On Sunday, he was. Nicklaus eagled the par-5 opening hole and by the time Sunday’s back nine was in full swing, the tournament had become a three-man race. Crampton lost his lead on the 12th hole, then made a mess of things on 14, essentially eliminating himself from contention.
That left Nicklaus and Ragan. Tied late in the contest, Nicklaus drilled a 30-foot birdie putt on 15 followed minutes later by a fluffed chip and two-putt bogey by Ragan on 17. Those nearly concurrent events led to a two-stroke triumph for Jack.
Ragan won three PGA Tour titles and was a member of that year’s Ryder Cup team, but never did claim a major. If he’s spent the past 50 years enduring fitful nights of sleep while wondering what might have been, though, he doesn’t let on.
Reached at Inverness Country Club in Birmingham, Ala., where he still gives lessons, the 77-year-old is asked about lingering memories from the 1963 PGA Championship.
“Where did we play that one?” he asks, exhuming the notion that such a narrow defeat may have been festering in the inner compartments of his mind for all this time.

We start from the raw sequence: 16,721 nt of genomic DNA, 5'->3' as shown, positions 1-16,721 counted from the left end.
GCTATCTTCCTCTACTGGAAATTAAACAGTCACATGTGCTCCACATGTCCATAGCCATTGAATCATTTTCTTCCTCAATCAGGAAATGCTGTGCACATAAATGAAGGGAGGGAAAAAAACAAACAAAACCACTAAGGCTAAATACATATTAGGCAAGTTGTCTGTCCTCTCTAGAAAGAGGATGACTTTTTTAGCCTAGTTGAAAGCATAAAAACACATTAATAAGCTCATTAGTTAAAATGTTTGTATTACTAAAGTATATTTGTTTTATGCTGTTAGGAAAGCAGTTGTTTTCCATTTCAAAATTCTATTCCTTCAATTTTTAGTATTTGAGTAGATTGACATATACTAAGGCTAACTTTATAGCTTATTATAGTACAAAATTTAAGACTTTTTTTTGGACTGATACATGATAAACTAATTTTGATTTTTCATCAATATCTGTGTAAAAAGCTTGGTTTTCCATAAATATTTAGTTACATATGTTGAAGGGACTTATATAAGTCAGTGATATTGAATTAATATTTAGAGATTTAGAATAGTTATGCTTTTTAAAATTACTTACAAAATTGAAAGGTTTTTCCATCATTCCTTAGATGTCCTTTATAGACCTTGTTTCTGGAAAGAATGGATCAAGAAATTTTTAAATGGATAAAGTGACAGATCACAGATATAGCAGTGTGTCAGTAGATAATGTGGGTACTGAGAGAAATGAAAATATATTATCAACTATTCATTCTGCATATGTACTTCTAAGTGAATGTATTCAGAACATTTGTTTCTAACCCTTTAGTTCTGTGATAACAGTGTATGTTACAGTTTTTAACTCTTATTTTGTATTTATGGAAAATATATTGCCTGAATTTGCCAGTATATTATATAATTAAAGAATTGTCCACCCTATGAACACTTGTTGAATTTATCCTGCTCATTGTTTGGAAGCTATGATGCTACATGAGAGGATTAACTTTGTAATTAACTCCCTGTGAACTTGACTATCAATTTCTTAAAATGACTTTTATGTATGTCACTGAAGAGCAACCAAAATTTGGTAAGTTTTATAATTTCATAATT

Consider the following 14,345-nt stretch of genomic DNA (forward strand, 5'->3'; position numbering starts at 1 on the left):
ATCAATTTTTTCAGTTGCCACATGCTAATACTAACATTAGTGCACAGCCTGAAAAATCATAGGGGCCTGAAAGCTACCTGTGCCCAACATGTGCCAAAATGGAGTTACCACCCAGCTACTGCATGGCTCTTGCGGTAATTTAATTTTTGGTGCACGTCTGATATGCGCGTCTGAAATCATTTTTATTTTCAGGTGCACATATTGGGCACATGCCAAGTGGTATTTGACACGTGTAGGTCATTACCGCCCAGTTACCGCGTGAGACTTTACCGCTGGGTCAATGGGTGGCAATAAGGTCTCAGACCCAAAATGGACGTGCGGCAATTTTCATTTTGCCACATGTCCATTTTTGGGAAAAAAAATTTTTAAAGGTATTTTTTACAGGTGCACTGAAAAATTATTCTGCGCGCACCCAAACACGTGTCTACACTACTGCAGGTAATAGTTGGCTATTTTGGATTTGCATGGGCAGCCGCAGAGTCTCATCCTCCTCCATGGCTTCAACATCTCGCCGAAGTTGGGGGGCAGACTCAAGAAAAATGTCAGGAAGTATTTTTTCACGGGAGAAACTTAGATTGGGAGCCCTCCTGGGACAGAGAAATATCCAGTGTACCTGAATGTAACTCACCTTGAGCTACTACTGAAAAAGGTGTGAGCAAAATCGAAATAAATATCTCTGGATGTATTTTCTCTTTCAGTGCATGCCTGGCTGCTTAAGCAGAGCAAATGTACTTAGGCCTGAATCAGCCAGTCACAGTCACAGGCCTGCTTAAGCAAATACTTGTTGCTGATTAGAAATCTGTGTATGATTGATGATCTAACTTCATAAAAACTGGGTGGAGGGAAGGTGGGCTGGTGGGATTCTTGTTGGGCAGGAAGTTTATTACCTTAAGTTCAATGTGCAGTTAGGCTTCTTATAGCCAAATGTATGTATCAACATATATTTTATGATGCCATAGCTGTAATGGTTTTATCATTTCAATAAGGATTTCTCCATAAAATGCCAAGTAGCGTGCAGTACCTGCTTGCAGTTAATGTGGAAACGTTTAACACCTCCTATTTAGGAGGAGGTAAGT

When reminded, Ragan recalls with impressive clarity the events which transpired down the stretch.
“I enjoyed every minute of it,” he says. “I really thought I was going to win. On the last hole, I missed a short birdie putt. A few minutes later, [Nicklaus] hooked it into the rough on 18. He decided to lay up, pitched out and then knocked it on the back of the green. It hit and spun immediately back to about 10 feet above the hole.
“I thought, ‘Maybe he’ll be nervous and knock it by and miss the next one.’ Ah, shoot. He drilled that baby right in the heart.”
Even so, Ragan holds no ill will toward the man who prevented him from major championship glory, a man he still refers to as “a good friend.”
“One day I was talking to him,” Ragan recalls. “He says, ‘Hey you remember Dallas? The tournament there?’ And I just said, ‘Oh, vaguely…’”
As for Nicklaus, it may have just been one of 18 – not as important as the first one; not as significant as the last one – but his set would forever feel incomplete without a trophy from that year’s tournament.
“The golf course may suit a lot of guys' games, but that's not what the game is,” he says now in reference to that week. “The game is to change yourself to fit the golf course and that's why you play different courses every week. Obviously I was able to do that that week, as were several other guys that were close.
“I guess I was lucky and prevailed.”